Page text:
The Nasdaq still looks strong but not as strong as the Dow. The +35% gain off the October lows is finally starting to produce some drag. It is still only 12 points off the high for the week and well above real support at 1435-1450. With AMAT and Dell earnings next week there is one last chance for improved guidance that could break to a new high. The close Friday was right at the December high of 1521 and strong resistance even though it has traded as high as 1531 during the week. Again, the Nasdaq is poised for another surge if we can get enough conviction and AMAT/DELL/SCMR/NTAP/BEAS/BRCD/INTU do not disappoint with earnings this week. The sentiment is very bullish and broad based but we are very extended and a change in that sentiment could be sudden.

The economic highway for next week is full of potholes with a potential washout late in the week.

Monday: None Scheduled
Tuesday: Chain Store Sales, International Trade
Wednesday: Import/Export Prices, April Retail Sales
Thursday: NY Empire Index, Jobless Claims, PPI, Business Inventories,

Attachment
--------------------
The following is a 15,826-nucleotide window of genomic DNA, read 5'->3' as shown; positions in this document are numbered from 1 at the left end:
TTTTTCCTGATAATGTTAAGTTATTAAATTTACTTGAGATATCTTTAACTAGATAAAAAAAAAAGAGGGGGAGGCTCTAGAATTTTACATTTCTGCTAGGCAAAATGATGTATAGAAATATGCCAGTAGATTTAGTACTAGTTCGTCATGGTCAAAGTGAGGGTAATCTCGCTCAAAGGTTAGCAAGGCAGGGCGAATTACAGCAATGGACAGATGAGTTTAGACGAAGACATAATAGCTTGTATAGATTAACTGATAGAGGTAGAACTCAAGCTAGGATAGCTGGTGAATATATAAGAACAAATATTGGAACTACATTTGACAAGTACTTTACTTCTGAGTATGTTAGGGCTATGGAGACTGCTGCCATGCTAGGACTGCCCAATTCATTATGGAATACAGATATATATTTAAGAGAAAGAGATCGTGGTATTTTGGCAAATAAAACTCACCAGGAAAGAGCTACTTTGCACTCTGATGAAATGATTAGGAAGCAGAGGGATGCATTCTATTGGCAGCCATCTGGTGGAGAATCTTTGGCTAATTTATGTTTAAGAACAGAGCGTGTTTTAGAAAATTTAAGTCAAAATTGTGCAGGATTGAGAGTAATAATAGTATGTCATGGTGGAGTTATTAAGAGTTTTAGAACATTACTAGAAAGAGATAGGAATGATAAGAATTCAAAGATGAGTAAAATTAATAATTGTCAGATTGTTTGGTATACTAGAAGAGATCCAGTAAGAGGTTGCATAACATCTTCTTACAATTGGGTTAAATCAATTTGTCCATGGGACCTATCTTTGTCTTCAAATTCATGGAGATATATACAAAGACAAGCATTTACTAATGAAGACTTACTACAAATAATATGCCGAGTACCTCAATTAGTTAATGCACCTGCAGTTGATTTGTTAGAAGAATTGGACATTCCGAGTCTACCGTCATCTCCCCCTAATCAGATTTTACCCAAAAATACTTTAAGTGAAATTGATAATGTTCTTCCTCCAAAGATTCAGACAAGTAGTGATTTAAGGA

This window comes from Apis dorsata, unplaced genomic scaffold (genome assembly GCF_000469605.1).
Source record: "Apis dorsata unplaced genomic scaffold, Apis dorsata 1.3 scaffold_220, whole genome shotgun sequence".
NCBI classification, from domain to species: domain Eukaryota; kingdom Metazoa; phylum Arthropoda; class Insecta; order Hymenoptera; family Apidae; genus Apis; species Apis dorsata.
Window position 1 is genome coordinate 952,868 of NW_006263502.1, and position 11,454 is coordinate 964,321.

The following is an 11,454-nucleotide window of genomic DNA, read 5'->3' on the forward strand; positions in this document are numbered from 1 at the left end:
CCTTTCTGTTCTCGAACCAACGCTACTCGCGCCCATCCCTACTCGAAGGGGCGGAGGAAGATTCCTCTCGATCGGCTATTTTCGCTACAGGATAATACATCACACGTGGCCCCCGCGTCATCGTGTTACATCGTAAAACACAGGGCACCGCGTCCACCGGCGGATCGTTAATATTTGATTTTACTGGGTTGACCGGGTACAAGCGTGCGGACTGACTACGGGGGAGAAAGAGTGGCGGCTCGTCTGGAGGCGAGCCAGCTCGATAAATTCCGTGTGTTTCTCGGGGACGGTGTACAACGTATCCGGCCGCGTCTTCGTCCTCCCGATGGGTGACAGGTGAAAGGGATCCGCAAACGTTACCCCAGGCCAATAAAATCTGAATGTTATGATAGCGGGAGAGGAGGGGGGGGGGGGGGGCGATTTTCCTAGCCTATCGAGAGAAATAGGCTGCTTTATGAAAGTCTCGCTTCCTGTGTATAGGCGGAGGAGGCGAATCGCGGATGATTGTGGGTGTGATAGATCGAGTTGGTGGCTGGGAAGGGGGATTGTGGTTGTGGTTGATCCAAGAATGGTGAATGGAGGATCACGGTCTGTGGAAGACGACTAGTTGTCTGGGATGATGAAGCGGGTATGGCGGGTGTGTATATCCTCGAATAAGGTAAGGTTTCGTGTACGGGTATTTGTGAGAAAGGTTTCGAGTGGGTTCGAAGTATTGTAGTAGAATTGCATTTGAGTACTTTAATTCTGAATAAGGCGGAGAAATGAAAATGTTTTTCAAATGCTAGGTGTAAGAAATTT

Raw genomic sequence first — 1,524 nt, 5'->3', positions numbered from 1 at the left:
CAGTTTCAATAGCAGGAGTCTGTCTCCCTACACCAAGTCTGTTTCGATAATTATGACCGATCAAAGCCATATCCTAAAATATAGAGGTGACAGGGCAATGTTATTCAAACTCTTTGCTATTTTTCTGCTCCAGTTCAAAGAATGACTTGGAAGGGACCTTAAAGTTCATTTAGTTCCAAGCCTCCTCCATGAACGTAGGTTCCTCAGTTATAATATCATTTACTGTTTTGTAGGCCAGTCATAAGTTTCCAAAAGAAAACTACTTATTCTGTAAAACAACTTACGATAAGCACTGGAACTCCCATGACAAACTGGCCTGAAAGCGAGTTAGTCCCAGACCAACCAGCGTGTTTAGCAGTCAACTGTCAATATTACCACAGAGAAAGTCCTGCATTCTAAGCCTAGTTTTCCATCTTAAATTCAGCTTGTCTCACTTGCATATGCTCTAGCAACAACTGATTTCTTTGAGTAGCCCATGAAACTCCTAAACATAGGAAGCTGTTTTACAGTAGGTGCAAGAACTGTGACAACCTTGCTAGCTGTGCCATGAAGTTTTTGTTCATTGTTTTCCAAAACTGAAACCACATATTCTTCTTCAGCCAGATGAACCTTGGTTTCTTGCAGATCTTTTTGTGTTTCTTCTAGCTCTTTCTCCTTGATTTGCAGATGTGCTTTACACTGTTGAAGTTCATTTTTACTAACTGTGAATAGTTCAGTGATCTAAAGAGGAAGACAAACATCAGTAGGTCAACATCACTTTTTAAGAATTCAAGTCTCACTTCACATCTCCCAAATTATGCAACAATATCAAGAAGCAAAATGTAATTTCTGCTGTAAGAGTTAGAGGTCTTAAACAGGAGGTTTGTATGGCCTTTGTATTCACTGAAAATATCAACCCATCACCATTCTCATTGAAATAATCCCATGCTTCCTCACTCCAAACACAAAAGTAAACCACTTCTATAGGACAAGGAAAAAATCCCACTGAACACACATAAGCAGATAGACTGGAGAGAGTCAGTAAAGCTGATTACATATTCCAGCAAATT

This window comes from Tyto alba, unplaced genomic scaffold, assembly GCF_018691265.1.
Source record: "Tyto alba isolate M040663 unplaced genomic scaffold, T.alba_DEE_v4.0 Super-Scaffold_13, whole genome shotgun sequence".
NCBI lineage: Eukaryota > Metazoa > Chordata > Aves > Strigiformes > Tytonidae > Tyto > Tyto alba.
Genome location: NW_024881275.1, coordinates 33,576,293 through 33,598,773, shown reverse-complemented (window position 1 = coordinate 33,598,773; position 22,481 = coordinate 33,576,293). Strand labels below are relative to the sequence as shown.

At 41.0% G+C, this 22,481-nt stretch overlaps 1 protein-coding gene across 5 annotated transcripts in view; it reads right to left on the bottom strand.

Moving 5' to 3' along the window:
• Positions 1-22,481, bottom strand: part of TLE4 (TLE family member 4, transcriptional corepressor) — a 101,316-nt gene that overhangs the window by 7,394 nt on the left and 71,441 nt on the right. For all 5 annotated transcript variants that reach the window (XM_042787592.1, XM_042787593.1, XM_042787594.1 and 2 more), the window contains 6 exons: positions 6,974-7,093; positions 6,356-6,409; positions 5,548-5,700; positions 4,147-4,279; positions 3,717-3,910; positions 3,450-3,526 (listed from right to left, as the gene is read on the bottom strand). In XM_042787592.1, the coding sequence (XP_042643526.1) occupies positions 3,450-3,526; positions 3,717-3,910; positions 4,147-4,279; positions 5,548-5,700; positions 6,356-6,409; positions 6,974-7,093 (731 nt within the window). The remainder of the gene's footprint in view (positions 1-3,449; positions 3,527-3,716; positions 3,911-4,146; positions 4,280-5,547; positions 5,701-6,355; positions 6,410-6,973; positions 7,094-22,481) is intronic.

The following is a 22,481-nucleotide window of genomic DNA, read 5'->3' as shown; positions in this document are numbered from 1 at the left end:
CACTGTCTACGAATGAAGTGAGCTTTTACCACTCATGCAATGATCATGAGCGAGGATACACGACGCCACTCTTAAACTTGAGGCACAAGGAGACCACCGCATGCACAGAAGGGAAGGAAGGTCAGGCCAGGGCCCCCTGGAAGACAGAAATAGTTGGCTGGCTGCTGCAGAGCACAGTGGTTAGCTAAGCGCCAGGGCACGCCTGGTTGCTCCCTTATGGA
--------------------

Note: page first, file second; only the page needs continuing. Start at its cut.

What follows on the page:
Industrial Production, Capacity Utilization, Philadelphia
          Fed, Semi Book-to-Bill
Friday: Housing Starts, Building Permits, CPI, Michigan Sentiment
Obviously Thursday and Friday are going to be big days with the potential to either set fire to the rally rocket or watch it implode on the launching pad. The bullish sentiment may provide a buy the rumor move on Monday/Tuesday as bulls hoping for signs of a recovery continue to enter long positions. That could set the stage for a serious sell the news event if the news is less than exciting.

There is a bullish case for stocks despite any negative news this week. (No rocks please) The Fed is poised to pour massive stimulus into the economy to prevent the "D" monster from getting a foothold. Believe it or not the housing bubble is still alive and well and growing. The falling mortgage rates and the arrival of spring are going to fuel yet another round of the housing boom. Auto sales are actually rising due to stronger incentives and consumers buying cars instead of mutual funds. This is the third year of a presidential term which is almost always positive with politicians promising two chickens in every pot. A tax cut package for $500 billion was passed on Friday and though a long way from done it will eventually happen. The government is spending money at record rates to prop up the economy, provide security, grow defense and replace billions in supplies used in Iraq. Oil prices are dropping with a probable glut returning. The SARS panic is easing with the disease contained in most countries.